Well, in 1540, Hernando de Soto led about 550 men from Spain on a search for gold. They traveled northward to the center of present-day North Carolina and then turned west, and actually traveled through the mountains near my hometown. Little did they know that they actually walked near the Cowee Valley which is now called the The Gem Capital of the World for its rubies, sapphires, garnets, amethyst, etc. It is said that de Soto got into a battle with the Indians near present day Knoxville, and half of the Spanish men were wounded, and a few were killed. Did a rogue group leave de Soto?
If so, we are talking 1615, not 1540-1542. If that were true, then some 3 three generations would have survived somehow. There are no Indian tales of white skinned people living on the hills of Carolina, Georgia, or Tennessee back in that era. And Hernando de Soto and his surviving men returned to Spain after trekking all the way into
Texas, but Spanish ships sailed in the Caribbean Sea and Spanish encampments along the Gulf Coast are known to have existed. But the Spanish did not create a permanent settlement.
In those days…O, I almost forgot! In 1567 another Spanish leader Prado also explored what is now the southern United States. Again, no settlement was lasting. Did some of Prado’s men wander off and survive a few years before disappearing without a trace?
Adding to the mystery is the Spanish word CASADA which refers to wedding, or wedding celebration. The word derives from the verb CASAR meaning “to marry, wed.” Did a wedding take place atop this high mountain amid Indian territory in September 1615? If so, who, from Europe, would have been there in 1615?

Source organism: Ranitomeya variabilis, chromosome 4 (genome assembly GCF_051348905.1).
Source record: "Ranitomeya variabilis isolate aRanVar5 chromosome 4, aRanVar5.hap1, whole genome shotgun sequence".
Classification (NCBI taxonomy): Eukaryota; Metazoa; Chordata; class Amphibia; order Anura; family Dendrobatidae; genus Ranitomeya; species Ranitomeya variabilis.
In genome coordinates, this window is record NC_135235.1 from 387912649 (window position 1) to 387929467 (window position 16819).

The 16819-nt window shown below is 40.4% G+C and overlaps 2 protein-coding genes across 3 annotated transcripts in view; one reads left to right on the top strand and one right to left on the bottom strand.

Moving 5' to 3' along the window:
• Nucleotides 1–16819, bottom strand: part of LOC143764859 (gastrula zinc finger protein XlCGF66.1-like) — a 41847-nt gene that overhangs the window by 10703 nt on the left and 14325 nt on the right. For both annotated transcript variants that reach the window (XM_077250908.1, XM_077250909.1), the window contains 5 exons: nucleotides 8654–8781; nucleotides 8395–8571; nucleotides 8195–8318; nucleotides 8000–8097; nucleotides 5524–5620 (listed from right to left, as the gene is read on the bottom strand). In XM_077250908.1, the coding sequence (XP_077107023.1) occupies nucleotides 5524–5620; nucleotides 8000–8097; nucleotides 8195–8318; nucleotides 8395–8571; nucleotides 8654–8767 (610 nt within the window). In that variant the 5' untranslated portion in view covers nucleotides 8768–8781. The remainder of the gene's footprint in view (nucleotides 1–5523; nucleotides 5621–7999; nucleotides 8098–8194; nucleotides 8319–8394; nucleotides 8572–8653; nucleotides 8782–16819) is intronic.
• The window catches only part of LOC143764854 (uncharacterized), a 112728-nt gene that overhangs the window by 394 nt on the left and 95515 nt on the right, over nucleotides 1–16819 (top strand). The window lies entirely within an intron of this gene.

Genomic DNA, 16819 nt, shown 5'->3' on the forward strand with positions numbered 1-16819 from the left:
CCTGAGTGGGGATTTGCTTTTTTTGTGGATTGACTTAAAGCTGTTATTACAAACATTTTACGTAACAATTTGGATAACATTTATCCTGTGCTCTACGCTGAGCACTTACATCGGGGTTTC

As much as I would like to know the answers to this intriguing mystery, I am content to let it remain just that–a mystery!
The scriptures testify that God is never fully known, but God constantly reveals God’s nature and being to humankind. God is mysterious in many manifestations and God works in mysterious ways. If God can be fully known, then why would anyone spend a
lifetime seeking to know God and God’s will? If God reveals the loving and merciful nature and being in Jesus Christ, His Son, and grants that Son all authority in heaven and earth, including the authority to bestow eternal life upon the faithful, then surely, we marvel at this gift that we hope to receive. The loving and merciful God revealed in Jesus Christ is too magnificent to fully comprehend. In a mysterious moment, in the twinkling of an eye, we shall be transformed into an eternal body.
And as confident as we may be that we are led by the Holy Spirit, the presence of God and Christ with us in everyday life, we can be greatly surprised when we sense that God’s Spirit is leading us into a new way of thinking or living life. The work of the Holy Spirit among us is quite mysterious, but we seek to discern the Spirit’s calling.
Perhaps the Church Universal as we know it today needs to become more content with the mysteries of God who is known to us through the Son, and present with us through the Holy Spirit. After all, it is only when we acknowledge the mysteries of God, that we can become humble, seeking, searching, yearning, serving. . . . . .
There is something to be said for allowing mysteries to remain….even with rock carvings atop a high mountain.